Mechanosensitive channels transduce osmosensitivity in supraoptic neurons.

Stéphane H. R. Oliet, Charles Bourque
Nature. 1993-07-01; 364(6435): 341-343
DOI: 10.1038/364341a0

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Vasopressin is a peptide hormone synthesized by neurons of the supraoptic and
paraventricular nuclei, which project axon terminals to the neurohypophysis.
Consistent with its antidiuretic properties, vasopressin release rises as a
function of plasma osmolality, a response that results from accelerated action
potential discharge. Previous studies have shown that increases in fluid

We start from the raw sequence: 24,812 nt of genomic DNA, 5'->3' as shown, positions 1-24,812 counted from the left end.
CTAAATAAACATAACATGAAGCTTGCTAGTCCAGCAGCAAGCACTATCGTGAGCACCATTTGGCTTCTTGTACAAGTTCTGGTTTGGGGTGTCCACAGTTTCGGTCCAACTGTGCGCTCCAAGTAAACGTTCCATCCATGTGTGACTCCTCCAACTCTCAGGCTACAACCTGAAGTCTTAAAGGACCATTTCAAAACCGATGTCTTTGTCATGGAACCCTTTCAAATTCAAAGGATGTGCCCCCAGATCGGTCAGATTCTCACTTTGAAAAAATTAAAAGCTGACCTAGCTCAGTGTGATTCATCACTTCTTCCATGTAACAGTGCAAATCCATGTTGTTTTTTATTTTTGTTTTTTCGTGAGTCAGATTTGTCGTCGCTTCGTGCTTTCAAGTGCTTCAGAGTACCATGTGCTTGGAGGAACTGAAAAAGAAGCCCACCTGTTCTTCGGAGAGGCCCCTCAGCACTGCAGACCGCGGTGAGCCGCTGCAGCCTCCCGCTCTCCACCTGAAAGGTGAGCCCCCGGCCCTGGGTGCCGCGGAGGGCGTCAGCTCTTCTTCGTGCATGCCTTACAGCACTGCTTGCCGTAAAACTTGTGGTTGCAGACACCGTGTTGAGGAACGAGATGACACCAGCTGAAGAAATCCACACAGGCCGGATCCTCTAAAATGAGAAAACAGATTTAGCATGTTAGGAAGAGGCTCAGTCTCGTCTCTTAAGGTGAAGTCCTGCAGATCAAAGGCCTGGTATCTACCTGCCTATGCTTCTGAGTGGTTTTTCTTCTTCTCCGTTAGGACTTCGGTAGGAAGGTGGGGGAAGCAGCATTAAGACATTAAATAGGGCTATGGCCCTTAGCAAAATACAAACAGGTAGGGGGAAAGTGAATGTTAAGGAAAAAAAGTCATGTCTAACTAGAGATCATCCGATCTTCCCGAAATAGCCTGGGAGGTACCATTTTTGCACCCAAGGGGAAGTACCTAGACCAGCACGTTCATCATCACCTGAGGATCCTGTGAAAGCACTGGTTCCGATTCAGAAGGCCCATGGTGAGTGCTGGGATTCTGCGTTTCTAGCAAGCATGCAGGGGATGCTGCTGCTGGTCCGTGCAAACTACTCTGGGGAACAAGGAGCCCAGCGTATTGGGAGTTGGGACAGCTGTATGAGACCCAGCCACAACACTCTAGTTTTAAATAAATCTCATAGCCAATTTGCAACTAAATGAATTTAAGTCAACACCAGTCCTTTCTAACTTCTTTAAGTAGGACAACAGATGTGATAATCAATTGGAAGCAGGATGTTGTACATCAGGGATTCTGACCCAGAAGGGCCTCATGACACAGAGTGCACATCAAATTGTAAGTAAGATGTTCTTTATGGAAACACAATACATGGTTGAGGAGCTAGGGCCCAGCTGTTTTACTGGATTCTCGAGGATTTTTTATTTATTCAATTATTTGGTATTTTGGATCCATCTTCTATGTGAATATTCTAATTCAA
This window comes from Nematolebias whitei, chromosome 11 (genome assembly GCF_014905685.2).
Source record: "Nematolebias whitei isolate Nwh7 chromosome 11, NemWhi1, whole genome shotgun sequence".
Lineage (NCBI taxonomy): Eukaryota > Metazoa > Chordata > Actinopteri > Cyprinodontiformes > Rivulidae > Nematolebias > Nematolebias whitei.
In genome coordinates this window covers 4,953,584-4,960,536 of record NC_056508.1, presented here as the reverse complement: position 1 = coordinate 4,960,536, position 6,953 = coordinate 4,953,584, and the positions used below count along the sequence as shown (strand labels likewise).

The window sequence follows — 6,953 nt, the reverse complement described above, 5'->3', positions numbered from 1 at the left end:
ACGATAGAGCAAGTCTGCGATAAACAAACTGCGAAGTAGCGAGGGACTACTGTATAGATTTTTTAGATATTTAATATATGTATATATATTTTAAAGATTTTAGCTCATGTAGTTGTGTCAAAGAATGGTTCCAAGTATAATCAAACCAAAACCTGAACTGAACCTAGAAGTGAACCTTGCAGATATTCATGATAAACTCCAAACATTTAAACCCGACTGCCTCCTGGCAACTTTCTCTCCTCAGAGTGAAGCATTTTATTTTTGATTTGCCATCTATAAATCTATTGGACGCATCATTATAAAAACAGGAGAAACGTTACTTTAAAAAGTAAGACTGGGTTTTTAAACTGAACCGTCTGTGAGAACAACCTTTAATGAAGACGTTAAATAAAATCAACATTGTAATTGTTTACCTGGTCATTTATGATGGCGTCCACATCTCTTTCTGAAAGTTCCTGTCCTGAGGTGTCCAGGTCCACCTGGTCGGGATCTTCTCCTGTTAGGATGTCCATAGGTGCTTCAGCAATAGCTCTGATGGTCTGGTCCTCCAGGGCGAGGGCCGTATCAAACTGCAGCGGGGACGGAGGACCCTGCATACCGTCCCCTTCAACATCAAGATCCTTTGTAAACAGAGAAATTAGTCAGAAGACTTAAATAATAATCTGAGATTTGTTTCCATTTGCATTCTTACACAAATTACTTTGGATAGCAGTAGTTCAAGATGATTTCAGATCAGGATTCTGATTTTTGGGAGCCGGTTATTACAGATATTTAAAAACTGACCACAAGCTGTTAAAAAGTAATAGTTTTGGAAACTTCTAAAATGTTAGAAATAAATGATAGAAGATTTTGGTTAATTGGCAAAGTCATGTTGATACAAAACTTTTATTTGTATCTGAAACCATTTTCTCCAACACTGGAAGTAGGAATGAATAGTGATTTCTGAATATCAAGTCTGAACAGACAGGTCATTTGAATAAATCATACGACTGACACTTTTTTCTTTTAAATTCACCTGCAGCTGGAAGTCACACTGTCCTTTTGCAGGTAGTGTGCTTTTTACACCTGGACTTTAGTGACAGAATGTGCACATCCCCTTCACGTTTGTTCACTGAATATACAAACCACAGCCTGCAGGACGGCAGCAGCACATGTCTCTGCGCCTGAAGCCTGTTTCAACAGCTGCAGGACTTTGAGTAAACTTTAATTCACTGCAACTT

osmolality depolarize supraoptic neurons in the absence of synaptic transmission,
suggesting that these cells behave as intrinsic osmoreceptors. The mechanism by
which changes in osmolality are transduced into an electrical signal is unknown,
however. Here we report that changes in cell volume accompany physiological
variations in fluid osmolality and that these modulate the activity of
mechanosensitive cation channels in a way that is consistent with the macroscopic
regulation of membrane voltage and action potential discharge. These findings
define a function for stretch-inactivated channels in mammalian central neurons.


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